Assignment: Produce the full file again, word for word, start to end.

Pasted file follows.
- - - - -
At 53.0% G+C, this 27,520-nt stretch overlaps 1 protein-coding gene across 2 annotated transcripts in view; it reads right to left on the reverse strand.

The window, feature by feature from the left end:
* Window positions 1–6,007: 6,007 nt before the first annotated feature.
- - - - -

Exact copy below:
At 53.0% G+C, this 27,520-nt stretch overlaps 1 protein-coding gene across 2 annotated transcripts in view; it reads right to left on the reverse strand.

The window, feature by feature from the left end:
* Window positions 1–6,007: 6,007 nt before the first annotated feature.